Delhi Pictures, India

Isa Khan's tomb, Delhi, India

Isa Khan’s octagonal tomb, constructed in 1547, Delhi, India.

Delhi Attractions

India’s capital city, Delhi, is maddening, chaotic, polluted and crowded, but – unlike Mumbai – also offers the resilient tourist a good variety of places to visit and tranquil spaces.

The most congested but lively and colourful part of the city is Old Delhi, particularly around Chandni Chowk bazaar area, while just southwest of there is the more spacious and British colonial section of New Delhi, with plenty of attractions. New Delhi is officially the name of the capital of India but few people aside from bureaucrats (who are not, let’s face it, really people), take any notice of the prefix.

The rest of Delhi is a vast, dull mass of residential living ranging from seething slums to modern, pricey apartment enclaves and mega-rich mansions.

Humayun’s Tomb

Humayun's Tomb, Delhi, India

The tomb of Mughal Emperor Humayun, begun in 1562, is a magnificently restored complex of red sandstone buildings that pre-date and set the style for the Taj Mahal and are the earliest example of Persian influence in Indian architectural design.

This ‘Dormitory of the Mughals’ (due to more than 100 graves in the complex) includes the great Bu Halima Gate, the Char Bagh Gardens (Persian-style), an Arab Rest House, the fine little white tomb of Isa Khan that pre-dates Humayun’s Tomb (photo at top) and many finely detailed ornaments such as the doorway below.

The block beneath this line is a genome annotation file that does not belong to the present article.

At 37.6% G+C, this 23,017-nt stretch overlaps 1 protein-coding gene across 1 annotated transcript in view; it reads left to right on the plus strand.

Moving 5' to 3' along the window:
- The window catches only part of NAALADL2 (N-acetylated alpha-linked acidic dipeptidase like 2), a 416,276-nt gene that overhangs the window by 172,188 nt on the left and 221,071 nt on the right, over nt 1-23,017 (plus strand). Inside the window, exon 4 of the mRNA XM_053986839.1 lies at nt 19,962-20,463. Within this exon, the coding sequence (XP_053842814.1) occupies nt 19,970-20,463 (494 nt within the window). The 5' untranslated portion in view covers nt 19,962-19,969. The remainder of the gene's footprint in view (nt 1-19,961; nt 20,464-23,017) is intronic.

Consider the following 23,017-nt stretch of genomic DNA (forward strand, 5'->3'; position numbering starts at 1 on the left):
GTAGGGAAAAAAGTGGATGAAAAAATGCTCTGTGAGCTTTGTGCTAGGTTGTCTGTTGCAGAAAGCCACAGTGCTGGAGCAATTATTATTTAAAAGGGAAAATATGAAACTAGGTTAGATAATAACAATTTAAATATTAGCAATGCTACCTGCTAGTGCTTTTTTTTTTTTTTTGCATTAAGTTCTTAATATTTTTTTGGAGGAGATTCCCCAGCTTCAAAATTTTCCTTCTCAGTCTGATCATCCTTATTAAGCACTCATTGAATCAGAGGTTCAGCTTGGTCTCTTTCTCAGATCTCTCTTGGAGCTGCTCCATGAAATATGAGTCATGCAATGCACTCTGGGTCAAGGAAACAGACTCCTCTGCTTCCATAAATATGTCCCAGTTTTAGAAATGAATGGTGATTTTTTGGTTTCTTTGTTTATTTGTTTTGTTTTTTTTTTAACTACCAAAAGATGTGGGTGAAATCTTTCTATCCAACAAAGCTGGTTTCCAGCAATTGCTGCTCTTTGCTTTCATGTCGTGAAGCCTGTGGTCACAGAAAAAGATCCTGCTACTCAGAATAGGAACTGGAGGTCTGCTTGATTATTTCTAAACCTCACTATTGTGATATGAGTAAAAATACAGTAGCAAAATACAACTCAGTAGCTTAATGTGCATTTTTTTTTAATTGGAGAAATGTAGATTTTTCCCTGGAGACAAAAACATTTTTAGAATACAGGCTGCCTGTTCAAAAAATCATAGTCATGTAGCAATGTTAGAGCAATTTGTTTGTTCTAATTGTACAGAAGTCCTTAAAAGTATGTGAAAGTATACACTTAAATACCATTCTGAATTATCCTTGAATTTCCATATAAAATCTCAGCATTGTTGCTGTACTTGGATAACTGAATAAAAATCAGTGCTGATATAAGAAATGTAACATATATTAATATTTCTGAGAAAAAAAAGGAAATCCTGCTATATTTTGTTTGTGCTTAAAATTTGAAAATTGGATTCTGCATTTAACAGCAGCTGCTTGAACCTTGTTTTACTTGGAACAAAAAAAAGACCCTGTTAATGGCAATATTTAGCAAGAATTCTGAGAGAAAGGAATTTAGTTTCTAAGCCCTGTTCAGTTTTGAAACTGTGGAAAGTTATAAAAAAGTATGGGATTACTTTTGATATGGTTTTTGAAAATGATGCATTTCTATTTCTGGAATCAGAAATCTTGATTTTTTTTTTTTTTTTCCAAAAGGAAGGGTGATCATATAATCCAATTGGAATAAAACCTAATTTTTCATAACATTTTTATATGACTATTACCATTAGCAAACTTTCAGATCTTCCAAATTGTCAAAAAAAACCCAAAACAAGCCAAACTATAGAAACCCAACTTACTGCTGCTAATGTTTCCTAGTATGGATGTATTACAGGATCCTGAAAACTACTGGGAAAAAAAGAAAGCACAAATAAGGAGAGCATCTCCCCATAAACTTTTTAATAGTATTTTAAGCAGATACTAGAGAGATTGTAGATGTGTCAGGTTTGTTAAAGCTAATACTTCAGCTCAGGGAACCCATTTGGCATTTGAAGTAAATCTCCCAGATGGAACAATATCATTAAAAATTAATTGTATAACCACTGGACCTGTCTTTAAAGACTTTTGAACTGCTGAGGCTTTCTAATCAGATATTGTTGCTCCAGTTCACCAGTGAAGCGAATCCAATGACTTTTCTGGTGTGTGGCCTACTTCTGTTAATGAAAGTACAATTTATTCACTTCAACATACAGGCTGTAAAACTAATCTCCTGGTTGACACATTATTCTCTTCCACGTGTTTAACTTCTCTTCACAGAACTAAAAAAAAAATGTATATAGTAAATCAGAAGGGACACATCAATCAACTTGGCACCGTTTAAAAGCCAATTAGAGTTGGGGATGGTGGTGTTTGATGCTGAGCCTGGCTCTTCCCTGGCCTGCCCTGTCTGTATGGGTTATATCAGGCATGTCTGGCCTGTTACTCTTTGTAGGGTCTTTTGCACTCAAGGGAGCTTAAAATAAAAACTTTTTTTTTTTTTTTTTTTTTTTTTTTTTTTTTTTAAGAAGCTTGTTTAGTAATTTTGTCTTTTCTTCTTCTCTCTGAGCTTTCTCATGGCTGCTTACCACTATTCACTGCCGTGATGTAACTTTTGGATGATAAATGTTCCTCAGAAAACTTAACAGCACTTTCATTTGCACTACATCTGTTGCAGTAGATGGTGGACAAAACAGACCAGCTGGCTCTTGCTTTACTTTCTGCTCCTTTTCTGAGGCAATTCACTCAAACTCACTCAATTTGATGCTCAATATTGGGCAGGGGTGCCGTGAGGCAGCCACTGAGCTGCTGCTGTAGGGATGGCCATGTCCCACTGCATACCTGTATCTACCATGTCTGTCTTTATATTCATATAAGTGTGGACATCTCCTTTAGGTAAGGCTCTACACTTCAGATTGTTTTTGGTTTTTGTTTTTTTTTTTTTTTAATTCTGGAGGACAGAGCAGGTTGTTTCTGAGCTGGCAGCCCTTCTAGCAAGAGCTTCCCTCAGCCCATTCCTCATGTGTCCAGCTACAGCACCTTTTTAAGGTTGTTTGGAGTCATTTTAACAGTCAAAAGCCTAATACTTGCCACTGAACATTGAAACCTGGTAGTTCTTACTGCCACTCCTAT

Red Fort

The Red Fort, Lahore Gate, Old Delhi, India

The Red Fort main entrance, Lahore Gate, Old Delhi. Photo by Angelo Giampiccolo

Built by Shah Jahan of Taj Mahal and Agra Red Fort fame, the Red Fort in Delhi (aka Delhi Fort) is disheveled but still houses some worthwhile sights including the Diwan-i-Khas (photo below), Diwan-i-Am (Public Audience Hall), Mumtaz Mahal (Jewel Palace, the harem, now a free museum of textiles and weapons), the Naqqar Khana Gate (Drum House), Daawat Khana small palace that now serves refreshments to exhausted visitors. . .

Arab script around the small side door to Humayun's Tomb, Delhi, India

A small side door to Humayun’s Tomb. Photo by Rene Drouyer.

Diwan-i-Khas, Red Fort, Delhi, India

Diwan-i-Khas, the Emperor’s Private Audience Hall, all in marble, Red Fort. Photo by Hans Rosbach

Lakshmi Narayan Temple

Lakshmi Narayan Temple, Delhi, India

The Lakshmi Narayan Temple, Connaught Place, Delhi.

Also known as Laxminarayan Temple or the Birla Mandir, this Hindu temple dedicated to Laxmi, the goddess of wealth. It’s full of shrines and pictures with a large and calm garden behind it. Take off your shoes before entering but keep your wallet ready!

Gurudwara Bangla Sahib